Three of the short film animations were screened for Tom Cull‘s, Poet Laureate Presents series, River of Words. It was exciting to present both the Augmented Reality art exhibit, the animations on the big screen at Museum London, and to be part of London’s Wordsfest, joining with illustrious Canadian writers.
River Revery began with a tiny idea, and in the excitement that collaboration can inspire, the whole of River Revery was born. River Revery is a collaboration of poetry commingling with visual, moving art. Poetry becomes fluid through transmedia storytelling, through visualization, through animation.
Your story about our river will become part of our story and will be featured here, on the Story Wall.
River Revery expands print publication in employing innovative transmedia platforms to engage and inspire new audiences, youth in particular. River Revery reflects our ongoing concerns as artists deeply involved with our particular place and cultural community.
As a writer, I’m interested in exploring the natural world as it impinges on urban realities. Outside my window, jackhammers awaken the day, digging up a city road to reveal an underground stream. Medway Creek at the end of my street flows into the Thames, which swallows it whole and continues through the city and on, to debouche into Lake St. Clair, Lake Erie and the Atlantic Ocean.
The river Thames winds through the city of London, forking into two streams; thus it was named Askunessippi, “the antlered river,” by the original Algonquin inhabitants. For our Indigenous communities, it is“Deshkan Ziibiing” or “Antler River”. French explorers called the river “la tranche”, the ditch. Its current name derives from its colonial progenitor, a river goddess called “Tamesis”, the Celtic word for “Dark Flow”. The name is a palimpsest: in calling the river a familiar, comforting name from the Old Country, English settlers colonized the forbidding new territory. The name reflects life as a pale imitation of ‘home’, rather than embracing the vibrancy of this river as it is. The Thames waters my garden, real and imaginary, “with real toads in them”.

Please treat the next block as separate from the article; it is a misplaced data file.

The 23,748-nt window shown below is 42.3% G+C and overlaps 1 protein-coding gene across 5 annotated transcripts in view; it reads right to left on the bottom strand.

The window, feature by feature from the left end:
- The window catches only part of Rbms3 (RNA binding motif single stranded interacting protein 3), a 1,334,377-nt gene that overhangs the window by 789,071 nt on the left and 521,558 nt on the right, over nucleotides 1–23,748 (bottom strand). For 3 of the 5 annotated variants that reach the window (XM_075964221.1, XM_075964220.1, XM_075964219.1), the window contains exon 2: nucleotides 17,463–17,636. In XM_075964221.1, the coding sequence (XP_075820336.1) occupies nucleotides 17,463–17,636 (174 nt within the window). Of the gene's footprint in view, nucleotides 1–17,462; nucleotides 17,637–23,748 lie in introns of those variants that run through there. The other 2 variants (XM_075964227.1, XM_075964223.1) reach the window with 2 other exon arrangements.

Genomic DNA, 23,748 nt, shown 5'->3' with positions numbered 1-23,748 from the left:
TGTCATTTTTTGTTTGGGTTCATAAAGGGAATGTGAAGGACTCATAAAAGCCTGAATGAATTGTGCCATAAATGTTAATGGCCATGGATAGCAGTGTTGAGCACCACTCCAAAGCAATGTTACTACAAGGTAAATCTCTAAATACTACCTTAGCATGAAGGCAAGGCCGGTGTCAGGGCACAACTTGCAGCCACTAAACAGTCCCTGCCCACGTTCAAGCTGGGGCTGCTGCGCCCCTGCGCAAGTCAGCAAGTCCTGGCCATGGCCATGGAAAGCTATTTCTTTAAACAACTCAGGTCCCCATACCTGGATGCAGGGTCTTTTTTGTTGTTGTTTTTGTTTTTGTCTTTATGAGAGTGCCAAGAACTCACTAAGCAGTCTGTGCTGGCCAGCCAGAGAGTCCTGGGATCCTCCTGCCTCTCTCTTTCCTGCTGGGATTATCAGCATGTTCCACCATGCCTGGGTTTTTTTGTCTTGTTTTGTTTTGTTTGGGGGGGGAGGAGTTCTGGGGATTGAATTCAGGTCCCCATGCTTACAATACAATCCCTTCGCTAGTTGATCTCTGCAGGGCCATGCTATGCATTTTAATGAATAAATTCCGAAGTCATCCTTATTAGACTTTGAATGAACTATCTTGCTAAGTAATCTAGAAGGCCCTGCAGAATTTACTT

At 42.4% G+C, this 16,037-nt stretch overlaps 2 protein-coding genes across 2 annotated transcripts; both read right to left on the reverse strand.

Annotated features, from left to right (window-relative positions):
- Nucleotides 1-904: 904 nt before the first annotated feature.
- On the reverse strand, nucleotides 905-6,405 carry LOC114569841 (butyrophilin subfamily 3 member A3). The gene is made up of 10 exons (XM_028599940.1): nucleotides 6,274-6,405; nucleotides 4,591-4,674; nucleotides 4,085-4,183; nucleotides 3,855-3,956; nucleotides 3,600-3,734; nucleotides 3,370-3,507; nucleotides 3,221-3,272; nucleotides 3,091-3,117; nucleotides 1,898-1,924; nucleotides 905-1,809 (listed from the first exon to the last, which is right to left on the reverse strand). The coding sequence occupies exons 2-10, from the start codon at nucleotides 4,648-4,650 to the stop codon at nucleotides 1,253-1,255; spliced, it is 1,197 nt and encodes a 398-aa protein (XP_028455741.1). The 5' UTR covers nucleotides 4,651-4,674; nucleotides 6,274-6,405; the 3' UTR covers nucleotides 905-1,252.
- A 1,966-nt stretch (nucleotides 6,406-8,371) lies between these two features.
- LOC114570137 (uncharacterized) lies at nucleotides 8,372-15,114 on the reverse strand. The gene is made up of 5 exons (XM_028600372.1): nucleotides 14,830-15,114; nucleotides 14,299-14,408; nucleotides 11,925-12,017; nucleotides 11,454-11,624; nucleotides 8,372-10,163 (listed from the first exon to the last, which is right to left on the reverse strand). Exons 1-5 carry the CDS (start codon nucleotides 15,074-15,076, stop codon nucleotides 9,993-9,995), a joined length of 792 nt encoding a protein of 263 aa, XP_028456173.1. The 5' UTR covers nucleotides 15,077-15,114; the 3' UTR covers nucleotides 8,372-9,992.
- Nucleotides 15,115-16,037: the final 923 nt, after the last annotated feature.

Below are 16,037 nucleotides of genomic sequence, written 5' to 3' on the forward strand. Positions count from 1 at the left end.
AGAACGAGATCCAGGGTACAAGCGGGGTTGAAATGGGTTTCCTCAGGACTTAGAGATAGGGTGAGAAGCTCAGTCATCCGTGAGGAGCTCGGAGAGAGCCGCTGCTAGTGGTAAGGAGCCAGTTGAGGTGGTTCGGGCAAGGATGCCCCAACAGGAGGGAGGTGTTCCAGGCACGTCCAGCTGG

I was first inspired to write about the Thames when taking part in the Kuhlehorn project in 2008. A group of artists and environmentalists recreated painter Paul Peel’s 1877 journey with his mentor, William Lees Judson, down the Thames. Present day canoeists paddled from London’s pump house to the mouth of the Thames. Our art show, “The Thames Revisited,” was exhibited at 1st Hussars Museum in London ON.
In my writing on local hero and global explorer Teresa Harris, the river symbolized Teresa’s escape route from her home at Eldon House in colonial London. I envisioned her turning to the river as a child and returning on her death bed.
For me, River Revery began with images. I walk daily in London’s many natural areas around the river. As I walk, I notice small details — suspended moments that catch my attention with their beauty.These small moments of beauty remind me, as do Penn’s River Revery poems, of the impermanence and flux in which we live.
Still images are translated into movement as the images are layered, superimposed upon other still images or video — transfigured. Using digital editing, montage and stop motion techniques these separate images flow together, creating my animated response to Penn’s poetic words. I hope that these poems and artistic interpretations call us to value and protect the glorious natural world that surrounds us every day, here in our home, along our beloved River, in London.
View across the heart
River Revery is a collaboration between Penn Kemp and Mary McDonald.
River Revery is supported by the London Arts Council through the City of London’s Community Arts Investment Program.
“To the western world, the word Thames is a mystery that even a sage cannot solve. In the past, places like the routes of rivers were known to everybody. And language always held a clue, especially in oral culture. The River Thames of London, England leads us back to Sanskrit….To Penn Kemp and the people of Southern Ontario, it reminds them of their heritage in ‘stealing’ a name for their beautiful home.
Poetry also refreshes the dream. So sit by the trees of your Carolinian Forest and make a wish. I will join you in this. Wishes lead to hope. Hope leads to action. So let’s hope that the waters of River Revery can feed the forests of blue ash, Fraxinus quadrangulata, whose blue dye was once used in the popcorn wedding baskets for the First Nations of Canada. Let us all wish and hope together that we can protect this environment for Ula and Kai. Amen.”
- Diana B. Beresford-Kroeger, Author of The Global Forest